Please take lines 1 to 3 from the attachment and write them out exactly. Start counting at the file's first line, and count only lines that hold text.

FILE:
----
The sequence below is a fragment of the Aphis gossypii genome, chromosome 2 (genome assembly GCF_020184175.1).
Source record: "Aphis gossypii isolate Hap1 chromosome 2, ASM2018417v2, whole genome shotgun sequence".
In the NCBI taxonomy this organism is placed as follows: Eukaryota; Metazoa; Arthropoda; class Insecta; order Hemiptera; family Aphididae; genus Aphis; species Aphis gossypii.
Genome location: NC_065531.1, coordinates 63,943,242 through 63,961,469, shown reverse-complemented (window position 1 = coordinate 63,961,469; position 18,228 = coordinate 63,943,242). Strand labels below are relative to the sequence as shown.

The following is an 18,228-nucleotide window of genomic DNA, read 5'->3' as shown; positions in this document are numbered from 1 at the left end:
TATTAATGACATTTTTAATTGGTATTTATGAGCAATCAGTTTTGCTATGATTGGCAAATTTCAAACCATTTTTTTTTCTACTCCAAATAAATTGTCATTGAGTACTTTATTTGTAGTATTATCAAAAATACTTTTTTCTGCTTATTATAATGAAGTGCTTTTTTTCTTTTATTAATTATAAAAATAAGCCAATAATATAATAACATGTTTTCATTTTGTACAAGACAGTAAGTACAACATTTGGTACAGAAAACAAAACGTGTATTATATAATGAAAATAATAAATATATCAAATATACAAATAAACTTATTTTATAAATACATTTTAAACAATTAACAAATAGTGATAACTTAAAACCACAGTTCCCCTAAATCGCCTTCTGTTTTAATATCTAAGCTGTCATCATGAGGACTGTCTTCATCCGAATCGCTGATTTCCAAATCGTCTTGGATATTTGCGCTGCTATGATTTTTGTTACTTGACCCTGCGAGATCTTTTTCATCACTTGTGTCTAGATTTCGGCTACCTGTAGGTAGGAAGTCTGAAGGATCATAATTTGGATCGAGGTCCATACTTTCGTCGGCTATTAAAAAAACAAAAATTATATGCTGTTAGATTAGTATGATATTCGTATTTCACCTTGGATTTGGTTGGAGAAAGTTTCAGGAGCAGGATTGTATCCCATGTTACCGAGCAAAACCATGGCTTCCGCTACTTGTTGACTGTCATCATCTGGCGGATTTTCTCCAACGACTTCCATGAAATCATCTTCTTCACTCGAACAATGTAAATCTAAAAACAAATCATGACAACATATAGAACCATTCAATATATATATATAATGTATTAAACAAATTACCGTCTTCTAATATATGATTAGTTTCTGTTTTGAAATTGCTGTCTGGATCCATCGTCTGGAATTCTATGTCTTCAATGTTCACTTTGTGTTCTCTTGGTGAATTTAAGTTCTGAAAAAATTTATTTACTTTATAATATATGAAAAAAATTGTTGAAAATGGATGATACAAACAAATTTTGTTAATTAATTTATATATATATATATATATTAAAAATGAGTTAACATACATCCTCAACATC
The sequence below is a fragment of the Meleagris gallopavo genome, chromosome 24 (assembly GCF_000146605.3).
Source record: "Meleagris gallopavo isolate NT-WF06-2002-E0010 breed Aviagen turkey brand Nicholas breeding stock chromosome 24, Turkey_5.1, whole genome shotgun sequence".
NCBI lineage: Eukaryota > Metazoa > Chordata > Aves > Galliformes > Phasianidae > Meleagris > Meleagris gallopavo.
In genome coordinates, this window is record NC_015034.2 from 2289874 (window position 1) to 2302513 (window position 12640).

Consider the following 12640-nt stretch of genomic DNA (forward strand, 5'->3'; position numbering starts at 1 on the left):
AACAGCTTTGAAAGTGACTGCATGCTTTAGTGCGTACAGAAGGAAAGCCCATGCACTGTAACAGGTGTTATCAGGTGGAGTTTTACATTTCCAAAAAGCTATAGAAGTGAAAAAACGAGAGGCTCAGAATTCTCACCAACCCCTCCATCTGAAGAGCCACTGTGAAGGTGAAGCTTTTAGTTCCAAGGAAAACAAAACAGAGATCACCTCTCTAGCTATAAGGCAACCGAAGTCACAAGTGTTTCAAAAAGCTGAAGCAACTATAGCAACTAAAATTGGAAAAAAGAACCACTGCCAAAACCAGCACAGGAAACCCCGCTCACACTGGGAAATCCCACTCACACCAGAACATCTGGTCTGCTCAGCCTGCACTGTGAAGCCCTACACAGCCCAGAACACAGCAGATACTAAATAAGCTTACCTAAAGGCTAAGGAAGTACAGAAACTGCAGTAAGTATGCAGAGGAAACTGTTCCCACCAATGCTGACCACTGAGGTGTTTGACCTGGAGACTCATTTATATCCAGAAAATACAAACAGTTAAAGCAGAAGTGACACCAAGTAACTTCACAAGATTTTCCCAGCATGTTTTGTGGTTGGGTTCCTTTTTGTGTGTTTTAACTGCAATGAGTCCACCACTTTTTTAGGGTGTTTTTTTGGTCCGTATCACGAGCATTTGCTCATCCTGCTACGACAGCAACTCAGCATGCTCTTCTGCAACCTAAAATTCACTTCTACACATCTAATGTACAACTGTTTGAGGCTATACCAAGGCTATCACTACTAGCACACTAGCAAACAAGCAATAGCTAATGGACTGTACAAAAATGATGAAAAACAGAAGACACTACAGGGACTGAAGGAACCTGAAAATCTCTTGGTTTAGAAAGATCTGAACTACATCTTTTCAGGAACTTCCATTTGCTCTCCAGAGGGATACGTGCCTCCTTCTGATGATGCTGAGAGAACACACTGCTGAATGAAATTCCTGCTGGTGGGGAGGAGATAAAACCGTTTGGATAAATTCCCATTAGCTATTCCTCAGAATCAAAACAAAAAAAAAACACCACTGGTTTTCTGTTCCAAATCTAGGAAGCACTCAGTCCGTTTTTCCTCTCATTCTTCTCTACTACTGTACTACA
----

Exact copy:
The sequence below is a fragment of the Aphis gossypii genome, chromosome 2 (genome assembly GCF_020184175.1).
Source record: "Aphis gossypii isolate Hap1 chromosome 2, ASM2018417v2, whole genome shotgun sequence".
In the NCBI taxonomy this organism is placed as follows: Eukaryota; Metazoa; Arthropoda; class Insecta; order Hemiptera; family Aphididae; genus Aphis; species Aphis gossypii.